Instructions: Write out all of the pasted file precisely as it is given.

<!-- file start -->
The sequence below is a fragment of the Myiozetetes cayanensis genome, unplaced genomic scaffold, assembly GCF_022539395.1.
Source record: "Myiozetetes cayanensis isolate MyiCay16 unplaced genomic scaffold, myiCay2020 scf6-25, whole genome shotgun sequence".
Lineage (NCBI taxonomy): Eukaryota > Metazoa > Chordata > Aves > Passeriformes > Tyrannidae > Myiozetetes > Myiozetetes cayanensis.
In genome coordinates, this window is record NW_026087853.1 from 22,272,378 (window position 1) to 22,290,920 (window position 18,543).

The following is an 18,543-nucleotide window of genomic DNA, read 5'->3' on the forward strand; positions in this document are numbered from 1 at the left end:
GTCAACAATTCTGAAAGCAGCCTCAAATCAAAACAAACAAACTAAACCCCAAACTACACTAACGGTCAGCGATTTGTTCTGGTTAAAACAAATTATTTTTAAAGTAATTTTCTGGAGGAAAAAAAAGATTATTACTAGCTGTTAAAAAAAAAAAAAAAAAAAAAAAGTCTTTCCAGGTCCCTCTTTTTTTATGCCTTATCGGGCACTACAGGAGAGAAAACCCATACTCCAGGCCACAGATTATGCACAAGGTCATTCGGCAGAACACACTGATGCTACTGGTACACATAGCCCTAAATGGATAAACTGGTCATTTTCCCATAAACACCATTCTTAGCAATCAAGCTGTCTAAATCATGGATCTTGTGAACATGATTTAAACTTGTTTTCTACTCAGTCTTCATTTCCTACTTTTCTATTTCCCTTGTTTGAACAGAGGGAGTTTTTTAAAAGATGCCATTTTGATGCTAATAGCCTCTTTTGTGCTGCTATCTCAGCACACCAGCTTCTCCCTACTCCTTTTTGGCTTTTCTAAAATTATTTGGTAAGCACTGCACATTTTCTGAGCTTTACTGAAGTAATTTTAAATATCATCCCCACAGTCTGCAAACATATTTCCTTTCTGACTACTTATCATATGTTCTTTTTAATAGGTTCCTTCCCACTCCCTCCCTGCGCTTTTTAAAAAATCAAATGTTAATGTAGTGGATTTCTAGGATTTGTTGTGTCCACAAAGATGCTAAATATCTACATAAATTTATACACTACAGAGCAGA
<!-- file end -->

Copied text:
The sequence below is a fragment of the Myiozetetes cayanensis genome, unplaced genomic scaffold, assembly GCF_022539395.1.
Source record: "Myiozetetes cayanensis isolate MyiCay16 unplaced genomic scaffold, myiCay2020 scf6-25, whole genome shotgun sequence".
Lineage (NCBI taxonomy): Eukaryota > Metazoa > Chordata > Aves > Passeriformes > Tyrannidae > Myiozetetes > Myiozetetes cayanensis.
In genome coordinates, this window is record NW_026087853.1 from 22,272,378 (window position 1) to 22,290,920 (window position 18,543).

The following is an 18,543-nucleotide window of genomic DNA, read 5'->3' on the forward strand; positions in this document are numbered from 1 at the left end:
GTCAACAATTCTGAAAGCAGCCTCAAATCAAAACAAACAAACTAAACCCCAAACTACACTAACGGTCAGCGATTTGTTCTGGTTAAAACAAATTATTTTTAAAGTAATTTTCTGGAGGAAAAAAAAGATTATTACTAGCTGTTAAAAAAAAAAAAAAAAAAAAAAAGTCTTTCCAGGTCCCTCTTTTTTTATGCCTTATCGGGCACTACAGGAGAGAAAACCCATACTCCAGGCCACAGATTATGCACAAGGTCATTCGGCAGAACACACTGATGCTACTGGTACACATAGCCCTAAATGGATAAACTGGTCATTTTCCCATAAACACCATTCTTAGCAATCAAGCTGTCTAAATCATGGATCTTGTGAACATGATTTAAACTTGTTTTCTACTCAGTCTTCATTTCCTACTTTTCTATTTCCCTTGTTTGAACAGAGGGAGTTTTTTAAAAGATGCCATTTTGATGCTAATAGCCTCTTTTGTGCTGCTATCTCAGCACACCAGCTTCTCCCTACTCCTTTTTGGCTTTTCTAAAATTATTTGGTAAGCACTGCACATTTTCTGAGCTTTACTGAAGTAATTTTAAATATCATCCCCACAGTCTGCAAACATATTTCCTTTCTGACTACTTATCATATGTTCTTTTTAATAGGTTCCTTCCCACTCCCTCCCTGCGCTTTTTAAAAAATCAAATGTTAATGTAGTGGATTTCTAGGATTTGTTGTGTCCACAAAGATGCTAAATATCTACATAAATTTATACACTACAGAGCAGA